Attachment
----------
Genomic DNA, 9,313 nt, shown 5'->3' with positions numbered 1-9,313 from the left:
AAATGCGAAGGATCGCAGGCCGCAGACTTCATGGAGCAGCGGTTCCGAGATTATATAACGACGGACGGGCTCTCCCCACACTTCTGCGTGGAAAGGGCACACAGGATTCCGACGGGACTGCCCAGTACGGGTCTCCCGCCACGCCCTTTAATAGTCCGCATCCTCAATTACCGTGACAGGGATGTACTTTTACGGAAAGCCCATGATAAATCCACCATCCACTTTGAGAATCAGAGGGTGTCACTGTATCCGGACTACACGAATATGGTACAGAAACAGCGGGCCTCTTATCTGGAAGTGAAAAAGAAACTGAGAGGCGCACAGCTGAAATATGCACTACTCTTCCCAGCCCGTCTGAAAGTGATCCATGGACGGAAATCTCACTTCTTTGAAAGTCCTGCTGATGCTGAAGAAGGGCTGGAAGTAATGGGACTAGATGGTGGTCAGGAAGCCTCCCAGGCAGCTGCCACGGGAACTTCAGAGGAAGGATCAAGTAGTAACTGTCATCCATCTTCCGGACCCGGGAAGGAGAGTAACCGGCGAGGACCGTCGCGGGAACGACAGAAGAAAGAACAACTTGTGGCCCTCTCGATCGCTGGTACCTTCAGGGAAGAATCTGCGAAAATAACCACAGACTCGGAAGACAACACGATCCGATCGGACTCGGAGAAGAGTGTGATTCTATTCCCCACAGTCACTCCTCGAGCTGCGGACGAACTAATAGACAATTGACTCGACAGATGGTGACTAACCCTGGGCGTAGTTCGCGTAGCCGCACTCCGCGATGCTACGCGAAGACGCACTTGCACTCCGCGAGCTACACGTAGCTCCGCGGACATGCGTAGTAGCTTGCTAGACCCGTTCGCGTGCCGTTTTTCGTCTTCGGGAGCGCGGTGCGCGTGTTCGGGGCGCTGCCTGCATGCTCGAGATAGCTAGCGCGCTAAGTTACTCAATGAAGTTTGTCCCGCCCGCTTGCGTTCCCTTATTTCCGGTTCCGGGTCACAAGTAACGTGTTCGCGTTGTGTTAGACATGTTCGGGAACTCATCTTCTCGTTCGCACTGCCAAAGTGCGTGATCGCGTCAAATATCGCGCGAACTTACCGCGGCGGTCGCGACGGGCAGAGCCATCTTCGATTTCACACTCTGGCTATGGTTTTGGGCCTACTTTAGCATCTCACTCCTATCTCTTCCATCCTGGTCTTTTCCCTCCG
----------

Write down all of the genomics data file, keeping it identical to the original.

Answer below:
Genomic DNA, 9,313 nt, shown 5'->3' with positions numbered 1-9,313 from the left:
AAATGCGAAGGATCGCAGGCCGCAGACTTCATGGAGCAGCGGTTCCGAGATTATATAACGACGGACGGGCTCTCCCCACACTTCTGCGTGGAAAGGGCACACAGGATTCCGACGGGACTGCCCAGTACGGGTCTCCCGCCACGCCCTTTAATAGTCCGCATCCTCAATTACCGTGACAGGGATGTACTTTTACGGAAAGCCCATGATAAATCCACCATCCACTTTGAGAATCAGAGGGTGTCACTGTATCCGGACTACACGAATATGGTACAGAAACAGCGGGCCTCTTATCTGGAAGTGAAAAAGAAACTGAGAGGCGCACAGCTGAAATATGCACTACTCTTCCCAGCCCGTCTGAAAGTGATCCATGGACGGAAATCTCACTTCTTTGAAAGTCCTGCTGATGCTGAAGAAGGGCTGGAAGTAATGGGACTAGATGGTGGTCAGGAAGCCTCCCAGGCAGCTGCCACGGGAACTTCAGAGGAAGGATCAAGTAGTAACTGTCATCCATCTTCCGGACCCGGGAAGGAGAGTAACCGGCGAGGACCGTCGCGGGAACGACAGAAGAAAGAACAACTTGTGGCCCTCTCGATCGCTGGTACCTTCAGGGAAGAATCTGCGAAAATAACCACAGACTCGGAAGACAACACGATCCGATCGGACTCGGAGAAGAGTGTGATTCTATTCCCCACAGTCACTCCTCGAGCTGCGGACGAACTAATAGACAATTGACTCGACAGATGGTGACTAACCCTGGGCGTAGTTCGCGTAGCCGCACTCCGCGATGCTACGCGAAGACGCACTTGCACTCCGCGAGCTACACGTAGCTCCGCGGACATGCGTAGTAGCTTGCTAGACCCGTTCGCGTGCCGTTTTTCGTCTTCGGGAGCGCGGTGCGCGTGTTCGGGGCGCTGCCTGCATGCTCGAGATAGCTAGCGCGCTAAGTTACTCAATGAAGTTTGTCCCGCCCGCTTGCGTTCCCTTATTTCCGGTTCCGGGTCACAAGTAACGTGTTCGCGTTGTGTTAGACATGTTCGGGAACTCATCTTCTCGTTCGCACTGCCAAAGTGCGTGATCGCGTCAAATATCGCGCGAACTTACCGCGGCGGTCGCGACGGGCAGAGCCATCTTCGATTTCACACTCTGGCTATGGTTTTGGGCCTACTTTAGCATCTCACTCCTATCTCTTCCATCCTGGTCTTTTCCCTCCG